Students are likely to be more engaged with the course material within a virtual environment. Lamb, Antonenko, Etopio, and Seccia (2018) measured the hemodynamic response of students while they used virtual reality to learn about the process of DNA replication. The hemodynamic response is related to the increase of task engagement. Results indicated that there was a greater hemodynamic response in the prefrontal cortex when users were interacting with educational material in virtual reality. This suggests that students are more engaged when learning with virtual reality. This topic has yet to be thoroughly explored but opens the discussion of the neurological impact of virtual reality. Further research on the psychological components of virtual reality will reveal information about how students engage with virtual reality.

EXPERIENCED-BASED LEARNING

In 2019, a major breakthrough product was released by Oculus. The Oculus Quest is the first stand-alone virtual reality headset, thus allowing more freedom to move around. The financial strain of virtual reality gear has also been lighted by this product because no longer requires a tether to a computer or gaming system (Rogers, 2019). Although experience-based learning has been touched on in past research, the ability to facilitate compelling experiences with more physical freedom calls for the investigation of more immersive experiences, such as virtual field trips and fieldwork, and the impact that it has on learning.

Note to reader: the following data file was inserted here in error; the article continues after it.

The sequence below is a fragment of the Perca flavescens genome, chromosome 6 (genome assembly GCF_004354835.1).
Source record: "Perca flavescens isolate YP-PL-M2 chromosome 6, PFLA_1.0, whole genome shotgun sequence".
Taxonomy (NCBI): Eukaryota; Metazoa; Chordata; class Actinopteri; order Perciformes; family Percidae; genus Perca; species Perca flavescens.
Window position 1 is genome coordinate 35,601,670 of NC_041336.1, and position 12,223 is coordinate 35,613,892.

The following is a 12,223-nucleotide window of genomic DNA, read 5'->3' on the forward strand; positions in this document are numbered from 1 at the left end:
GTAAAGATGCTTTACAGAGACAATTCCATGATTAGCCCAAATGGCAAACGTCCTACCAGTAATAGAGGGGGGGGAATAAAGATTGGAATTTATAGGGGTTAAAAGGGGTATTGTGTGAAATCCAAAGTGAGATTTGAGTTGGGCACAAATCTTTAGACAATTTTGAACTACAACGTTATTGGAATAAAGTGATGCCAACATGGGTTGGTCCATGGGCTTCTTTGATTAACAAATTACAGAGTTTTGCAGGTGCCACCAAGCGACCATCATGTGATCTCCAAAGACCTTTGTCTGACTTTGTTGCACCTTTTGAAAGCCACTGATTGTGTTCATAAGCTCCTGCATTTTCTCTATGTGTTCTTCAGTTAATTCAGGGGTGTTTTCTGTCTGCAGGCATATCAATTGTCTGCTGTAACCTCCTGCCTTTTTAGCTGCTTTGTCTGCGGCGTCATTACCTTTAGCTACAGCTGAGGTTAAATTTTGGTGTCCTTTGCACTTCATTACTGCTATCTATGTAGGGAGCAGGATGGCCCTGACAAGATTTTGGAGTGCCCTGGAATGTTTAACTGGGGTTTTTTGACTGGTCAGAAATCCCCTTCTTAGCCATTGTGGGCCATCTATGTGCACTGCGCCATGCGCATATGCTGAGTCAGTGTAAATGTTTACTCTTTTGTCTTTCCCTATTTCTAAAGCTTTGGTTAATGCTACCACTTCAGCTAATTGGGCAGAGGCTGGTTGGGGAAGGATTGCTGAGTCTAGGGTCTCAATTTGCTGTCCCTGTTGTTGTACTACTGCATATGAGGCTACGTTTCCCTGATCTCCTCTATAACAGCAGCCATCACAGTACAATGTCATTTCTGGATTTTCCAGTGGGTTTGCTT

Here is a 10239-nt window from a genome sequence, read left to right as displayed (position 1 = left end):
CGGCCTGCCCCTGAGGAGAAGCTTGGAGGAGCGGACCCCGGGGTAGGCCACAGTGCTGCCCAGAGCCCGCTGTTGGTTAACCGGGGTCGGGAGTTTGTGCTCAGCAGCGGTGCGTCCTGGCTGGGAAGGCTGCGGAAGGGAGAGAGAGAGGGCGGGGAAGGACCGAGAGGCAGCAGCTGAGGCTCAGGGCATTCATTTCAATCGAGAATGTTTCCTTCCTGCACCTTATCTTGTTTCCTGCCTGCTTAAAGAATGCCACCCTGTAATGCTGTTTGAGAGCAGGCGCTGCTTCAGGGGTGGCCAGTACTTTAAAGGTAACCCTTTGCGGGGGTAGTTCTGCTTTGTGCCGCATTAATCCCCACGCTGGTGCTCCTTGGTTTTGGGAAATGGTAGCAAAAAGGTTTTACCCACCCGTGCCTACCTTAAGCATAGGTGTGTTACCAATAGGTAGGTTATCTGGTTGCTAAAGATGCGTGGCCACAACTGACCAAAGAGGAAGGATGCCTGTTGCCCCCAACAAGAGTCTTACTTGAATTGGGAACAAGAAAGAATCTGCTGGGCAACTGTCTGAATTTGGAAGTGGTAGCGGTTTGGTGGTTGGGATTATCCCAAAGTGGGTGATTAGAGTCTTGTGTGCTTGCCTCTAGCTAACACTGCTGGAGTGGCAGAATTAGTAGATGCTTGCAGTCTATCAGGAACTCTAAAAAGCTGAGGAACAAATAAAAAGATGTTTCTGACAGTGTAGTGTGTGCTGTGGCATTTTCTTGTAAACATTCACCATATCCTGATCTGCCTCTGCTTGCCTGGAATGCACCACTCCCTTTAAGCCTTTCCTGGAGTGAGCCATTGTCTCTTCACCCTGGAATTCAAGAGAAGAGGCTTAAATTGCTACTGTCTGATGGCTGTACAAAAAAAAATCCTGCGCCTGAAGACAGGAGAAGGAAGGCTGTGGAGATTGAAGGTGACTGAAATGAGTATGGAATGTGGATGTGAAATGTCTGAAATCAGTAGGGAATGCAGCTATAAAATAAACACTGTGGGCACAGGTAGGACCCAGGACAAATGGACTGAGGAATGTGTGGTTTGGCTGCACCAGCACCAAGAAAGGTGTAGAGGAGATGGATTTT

FIELD TRIPS

Some environments and concepts would be impossible to explore or research due to geographical location, safety, and financial issues. The ability to do so with virtual reality is an incredible freedom that creates opportunities for a wider range of learning. The learning experiences provided by field trips can help facilitate the understanding of complex subjects in most fields of science.

Opportunities to explore areas and concepts that are normally unattainable empowers students to explore new topics with high levels of motivation. Beas (2016) discussed how students interacted in an “Immersive Worlds” project to learn about marine biology. Beas suggested that virtual reality provides a safe and cost-effective alternative to exploring certain environments, such as the sea bed, that would be impossible to explore without virtual reality.